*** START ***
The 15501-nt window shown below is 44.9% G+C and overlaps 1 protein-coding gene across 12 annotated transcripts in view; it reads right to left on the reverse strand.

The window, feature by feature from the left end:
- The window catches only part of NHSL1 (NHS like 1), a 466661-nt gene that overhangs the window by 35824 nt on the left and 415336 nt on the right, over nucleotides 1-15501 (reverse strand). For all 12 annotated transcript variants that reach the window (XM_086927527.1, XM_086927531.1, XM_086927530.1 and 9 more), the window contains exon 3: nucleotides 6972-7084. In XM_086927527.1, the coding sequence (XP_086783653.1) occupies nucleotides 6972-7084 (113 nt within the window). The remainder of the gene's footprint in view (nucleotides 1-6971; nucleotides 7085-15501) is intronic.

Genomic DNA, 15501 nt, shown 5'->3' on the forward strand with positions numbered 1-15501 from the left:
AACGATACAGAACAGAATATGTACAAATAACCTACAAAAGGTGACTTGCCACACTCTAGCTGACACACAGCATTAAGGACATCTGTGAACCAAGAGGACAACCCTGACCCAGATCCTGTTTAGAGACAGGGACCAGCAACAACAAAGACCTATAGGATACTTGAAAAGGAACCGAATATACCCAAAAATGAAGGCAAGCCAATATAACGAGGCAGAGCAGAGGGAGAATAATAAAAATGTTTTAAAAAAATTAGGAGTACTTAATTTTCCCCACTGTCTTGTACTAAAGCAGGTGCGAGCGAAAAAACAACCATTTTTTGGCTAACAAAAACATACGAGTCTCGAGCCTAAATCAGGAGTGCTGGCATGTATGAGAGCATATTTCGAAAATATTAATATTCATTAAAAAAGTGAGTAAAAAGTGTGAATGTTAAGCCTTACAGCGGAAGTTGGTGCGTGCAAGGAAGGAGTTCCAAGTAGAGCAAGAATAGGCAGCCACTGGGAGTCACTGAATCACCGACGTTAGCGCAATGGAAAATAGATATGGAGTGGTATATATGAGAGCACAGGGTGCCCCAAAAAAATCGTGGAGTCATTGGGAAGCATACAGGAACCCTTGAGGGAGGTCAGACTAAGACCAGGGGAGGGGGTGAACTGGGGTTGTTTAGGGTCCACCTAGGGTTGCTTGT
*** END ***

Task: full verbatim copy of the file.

The 15501-nt window shown below is 44.9% G+C and overlaps 1 protein-coding gene across 12 annotated transcripts in view; it reads right to left on the reverse strand.

The window, feature by feature from the left end:
- The window catches only part of NHSL1 (NHS like 1), a 466661-nt gene that overhangs the window by 35824 nt on the left and 415336 nt on the right, over nucleotides 1-15501 (reverse strand). For all 12 annotated transcript variants that reach the window (XM_086927527.1, XM_086927531.1, XM_086927530.1 and 9 more), the window contains exon 3: nucleotides 6972-7084. In XM_086927527.1, the coding sequence (XP_086783653.1) occupies nucleotides 6972-7084 (113 nt within the window). The remainder of the gene's footprint in view (nucleotides 1-6971; nucleotides 7085-15501) is intronic.

Genomic DNA, 15501 nt, shown 5'->3' on the forward strand with positions numbered 1-15501 from the left:
AACGATACAGAACAGAATATGTACAAATAACCTACAAAAGGTGACTTGCCACACTCTAGCTGACACACAGCATTAAGGACATCTGTGAACCAAGAGGACAACCCTGACCCAGATCCTGTTTAGAGACAGGGACCAGCAACAACAAAGACCTATAGGATACTTGAAAAGGAACCGAATATACCCAAAAATGAAGGCAAGCCAATATAACGAGGCAGAGCAGAGGGAGAATAATAAAAATGTTTTAAAAAAATTAGGAGTACTTAATTTTCCCCACTGTCTTGTACTAAAGCAGGTGCGAGCGAAAAAACAACCATTTTTTGGCTAACAAAAACATACGAGTCTCGAGCCTAAATCAGGAGTGCTGGCATGTATGAGAGCATATTTCGAAAATATTAATATTCATTAAAAAAGTGAGTAAAAAGTGTGAATGTTAAGCCTTACAGCGGAAGTTGGTGCGTGCAAGGAAGGAGTTCCAAGTAGAGCAAGAATAGGCAGCCACTGGGAGTCACTGAATCACCGACGTTAGCGCAATGGAAAATAGATATGGAGTGGTATATATGAGAGCACAGGGTGCCCCAAAAAAATCGTGGAGTCATTGGGAAGCATACAGGAACCCTTGAGGGAGGTCAGACTAAGACCAGGGGAGGGGGTGAACTGGGGTTGTTTAGGGTCCACCTAGGGTTGCTTGT